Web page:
Appeal Adjourned for Cinema Owner Convicted for Refusing to Close Over COVID-19 Rules

Appeal Adjourned for Cinema Owner Convicted for Refusing to Close Over COVID-19 Rules
A person holds a mobile phone displaying the NHS app, used to show a person's vaccination status and Covid Pass on Dec. 2, 2021. (Kirsty O’Connor/PA)
Owen Evans

Swansea’s Cinema & Co was ordered to shut down by a judge after the boss breached several COVID-19 regulations and refused to implement vaccine passports.

In November last year, Anna Redfern, owner of Cinema & Co in Swansea, South Wales, refused to implement the Welsh Government’s vaccine passport scheme.

Wales First Minister Mark Drakeford has supported the vaccine passports (called COVID Pass), rolled out in cinemas, theatres, and concert halls, saying that “they have helped to keep businesses open and to give customers confidence that they were safe locations for them to visit.”

Under the Coronavirus Act 2020, Welsh Ministers have powers to take action against specific premises where they consider the premises to present a risk to public health. The government issued a statement in late November to support Swansea Council and to protect public health and issued a direction under the Act for the closure of the cinema after it identified a series of breaches of the Coronavirus Regulations. A district judge warned Redfern she would be in contempt of court if she reopened.

“I made my stance and three days later they appeared and slapped a closure notice on it,” said Redfern to The Epoch Times.

In December, Redfern was fined £15,000 and given a 28-day suspended prison sentence in Swansea Magistrates’ Court after admitting contempt of court for failing to comply with the earlier order. She has since lodged an appeal at Swansea Crown Court, of which Redfern said that the date has now been adjourned as her mother, who has been ill, died recently.

In January, it was reported by the BBC that despite the ban, the cinema put on a number of films, including a controversial documentary about euthanasia by Jaymie Icke, the son of the author and conspiracy theorist David Icke.

“It feels like I am in a movie, I have to stop myself and wonder, gosh, this is all very surreal and it’s very chaotic as well but it feels right to speak up,” Redfern said.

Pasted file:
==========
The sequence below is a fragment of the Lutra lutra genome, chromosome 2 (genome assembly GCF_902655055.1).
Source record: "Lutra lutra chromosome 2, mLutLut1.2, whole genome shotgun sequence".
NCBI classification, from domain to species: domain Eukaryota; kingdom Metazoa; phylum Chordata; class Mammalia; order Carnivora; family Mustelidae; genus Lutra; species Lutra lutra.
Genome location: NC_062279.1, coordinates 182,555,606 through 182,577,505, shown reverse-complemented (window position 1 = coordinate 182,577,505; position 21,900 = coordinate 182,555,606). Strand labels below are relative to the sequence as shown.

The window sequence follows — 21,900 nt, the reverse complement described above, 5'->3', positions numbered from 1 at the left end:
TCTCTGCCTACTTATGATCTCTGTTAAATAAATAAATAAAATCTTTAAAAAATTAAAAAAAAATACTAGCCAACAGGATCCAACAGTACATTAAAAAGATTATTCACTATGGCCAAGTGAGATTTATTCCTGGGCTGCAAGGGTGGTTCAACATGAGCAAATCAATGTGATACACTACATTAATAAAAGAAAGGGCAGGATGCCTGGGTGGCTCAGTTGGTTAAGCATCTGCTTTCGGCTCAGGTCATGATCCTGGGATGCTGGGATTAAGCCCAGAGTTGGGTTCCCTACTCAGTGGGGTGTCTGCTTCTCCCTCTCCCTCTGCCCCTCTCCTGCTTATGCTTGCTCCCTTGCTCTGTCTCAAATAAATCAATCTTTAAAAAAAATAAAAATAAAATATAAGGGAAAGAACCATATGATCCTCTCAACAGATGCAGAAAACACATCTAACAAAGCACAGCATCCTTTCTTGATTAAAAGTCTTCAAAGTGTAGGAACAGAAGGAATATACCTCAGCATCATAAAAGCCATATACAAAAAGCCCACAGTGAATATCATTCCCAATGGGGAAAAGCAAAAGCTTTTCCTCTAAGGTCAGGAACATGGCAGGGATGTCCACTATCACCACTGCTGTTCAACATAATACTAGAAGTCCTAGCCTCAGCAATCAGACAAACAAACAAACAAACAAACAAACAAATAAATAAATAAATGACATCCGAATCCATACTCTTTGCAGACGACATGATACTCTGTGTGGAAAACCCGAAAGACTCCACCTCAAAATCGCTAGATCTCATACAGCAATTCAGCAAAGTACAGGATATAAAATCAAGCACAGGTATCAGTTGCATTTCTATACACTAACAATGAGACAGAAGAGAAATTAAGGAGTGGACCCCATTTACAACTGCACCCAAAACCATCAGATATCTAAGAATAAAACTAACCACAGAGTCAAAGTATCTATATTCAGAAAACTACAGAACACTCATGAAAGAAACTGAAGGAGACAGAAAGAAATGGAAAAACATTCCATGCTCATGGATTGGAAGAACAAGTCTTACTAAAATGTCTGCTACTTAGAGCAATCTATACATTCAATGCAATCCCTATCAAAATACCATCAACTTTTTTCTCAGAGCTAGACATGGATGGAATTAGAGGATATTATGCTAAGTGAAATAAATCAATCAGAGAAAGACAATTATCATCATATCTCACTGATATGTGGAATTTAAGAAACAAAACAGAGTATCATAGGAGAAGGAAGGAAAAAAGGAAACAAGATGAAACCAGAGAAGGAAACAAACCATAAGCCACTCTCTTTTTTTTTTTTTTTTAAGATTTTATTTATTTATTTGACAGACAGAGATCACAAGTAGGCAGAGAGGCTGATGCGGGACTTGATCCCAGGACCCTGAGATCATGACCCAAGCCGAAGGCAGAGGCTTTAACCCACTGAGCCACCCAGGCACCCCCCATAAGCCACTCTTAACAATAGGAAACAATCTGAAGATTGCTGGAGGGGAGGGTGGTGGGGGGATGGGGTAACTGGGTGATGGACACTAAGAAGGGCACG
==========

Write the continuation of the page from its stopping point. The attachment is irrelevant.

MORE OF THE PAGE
On the rules, Redfern argued that Welsh authorities provided guidance that was to her “nonsensical.”

“If you have a staff room with a sofa in it, they said to change it for two seats so they can sit apart,” she said. “It doesn’t make any sense, I just followed my rules of common sense. But it wasn’t until I shouted about the COVID passports that I thought I can’t go on like this anymore, this is ridiculous,” she said.

Swansea Council told Wales Online that Cinema and Co need to follow guidance “in order for us to agree it can re-open safely in the interests of customers and staff.”

The Epoch Times contacted Swansea Council who did not wish to comment as they said regulations for COVID-19 are set by the Welsh Government. As of publication, the Welsh Government has not replied to questions sent by the Epoch Times.

Is there any worry that you could be potentially pushed into more of a label by showing Jaymie Icke’s documentary “A Good Death,” which made claims that euthanasia is being practiced illegally in care institutions?

“I already am, I have been labeled a racist, a homophobe, and also a conspiracy theorist and an anti-vaxxer. I’ve had all the labels chucked at me. The media are judging me on a film that they haven’t even seen. I am supposed to veto every film? That’s censorship surely, that’s not my place. Families lost loved ones. People traveled from all over the country and I was able to speak first hand to them. To deny them that platform would have been shocking. Everyone is entitled to an opinion,” said Redfern.

Together Declaration spokesperson and political commentator Richard Taylor told The Epoch Times that he started a crowdfunder for Redfern when he first heard about her stance. The Together Declaration is a movement that says it “speaks out against the UK government in response to their handling of the COVID-19 pandemic.”

“I did it simply because I could see what was happening to small independent businesses which are being attacked by the big state government. We need to stand up for the little people,” said Taylor.

As of the 21st of January, Wales announced that it is moving to alert level zero for all outdoor activities. However, the COVID Pass is still required in all cinemas.

Owen Evans is a UK-based journalist covering a wide range of national stories, with a particular interest in civil liberties and free speech.
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